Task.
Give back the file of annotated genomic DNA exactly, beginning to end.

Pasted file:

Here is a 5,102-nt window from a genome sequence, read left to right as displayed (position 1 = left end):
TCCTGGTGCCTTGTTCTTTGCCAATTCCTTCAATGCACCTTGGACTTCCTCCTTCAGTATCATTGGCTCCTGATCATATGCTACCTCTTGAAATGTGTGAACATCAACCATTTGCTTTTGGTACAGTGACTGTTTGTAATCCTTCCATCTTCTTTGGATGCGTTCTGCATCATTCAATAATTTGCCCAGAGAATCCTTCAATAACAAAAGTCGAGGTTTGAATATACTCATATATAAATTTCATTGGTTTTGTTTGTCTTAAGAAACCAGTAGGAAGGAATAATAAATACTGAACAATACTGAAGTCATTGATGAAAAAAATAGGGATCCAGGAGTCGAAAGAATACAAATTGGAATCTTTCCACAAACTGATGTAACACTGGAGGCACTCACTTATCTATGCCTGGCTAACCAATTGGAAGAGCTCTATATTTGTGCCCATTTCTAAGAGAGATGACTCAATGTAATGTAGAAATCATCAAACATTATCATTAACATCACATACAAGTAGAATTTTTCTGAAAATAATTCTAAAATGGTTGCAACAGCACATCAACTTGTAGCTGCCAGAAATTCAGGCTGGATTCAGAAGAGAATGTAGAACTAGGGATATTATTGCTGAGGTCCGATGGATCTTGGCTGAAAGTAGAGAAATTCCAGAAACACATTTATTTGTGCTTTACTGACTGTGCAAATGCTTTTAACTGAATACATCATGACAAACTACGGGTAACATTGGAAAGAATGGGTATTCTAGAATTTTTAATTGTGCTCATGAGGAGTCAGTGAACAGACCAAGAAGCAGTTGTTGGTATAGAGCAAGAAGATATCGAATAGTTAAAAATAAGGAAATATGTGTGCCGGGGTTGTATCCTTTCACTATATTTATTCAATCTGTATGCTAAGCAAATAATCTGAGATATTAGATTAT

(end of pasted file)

Here is a 5,102-nt window from a genome sequence, read left to right as displayed (position 1 = left end):
TCCTGGTGCCTTGTTCTTTGCCAATTCCTTCAATGCACCTTGGACTTCCTCCTTCAGTATCATTGGCTCCTGATCATATGCTACCTCTTGAAATGTGTGAACATCAACCATTTGCTTTTGGTACAGTGACTGTTTGTAATCCTTCCATCTTCTTTGGATGCGTTCTGCATCATTCAATAATTTGCCCAGAGAATCCTTCAATAACAAAAGTCGAGGTTTGAATATACTCATATATAAATTTCATTGGTTTTGTTTGTCTTAAGAAACCAGTAGGAAGGAATAATAAATACTGAACAATACTGAAGTCATTGATGAAAAAAATAGGGATCCAGGAGTCGAAAGAATACAAATTGGAATCTTTCCACAAACTGATGTAACACTGGAGGCACTCACTTATCTATGCCTGGCTAACCAATTGGAAGAGCTCTATATTTGTGCCCATTTCTAAGAGAGATGACTCAATGTAATGTAGAAATCATCAAACATTATCATTAACATCACATACAAGTAGAATTTTTCTGAAAATAATTCTAAAATGGTTGCAACAGCACATCAACTTGTAGCTGCCAGAAATTCAGGCTGGATTCAGAAGAGAATGTAGAACTAGGGATATTATTGCTGAGGTCCGATGGATCTTGGCTGAAAGTAGAGAAATTCCAGAAACACATTTATTTGTGCTTTACTGACTGTGCAAATGCTTTTAACTGAATACATCATGACAAACTACGGGTAACATTGGAAAGAATGGGTATTCTAGAATTTTTAATTGTGCTCATGAGGAGTCAGTGAACAGACCAAGAAGCAGTTGTTGGTATAGAGCAAGAAGATATCGAATAGTTAAAAATAAGGAAATATGTGTGCCGGGGTTGTATCCTTTCACTATATTTATTCAATCTGTATGCTAAGCAAATAATCTGAGATATTAGATTAT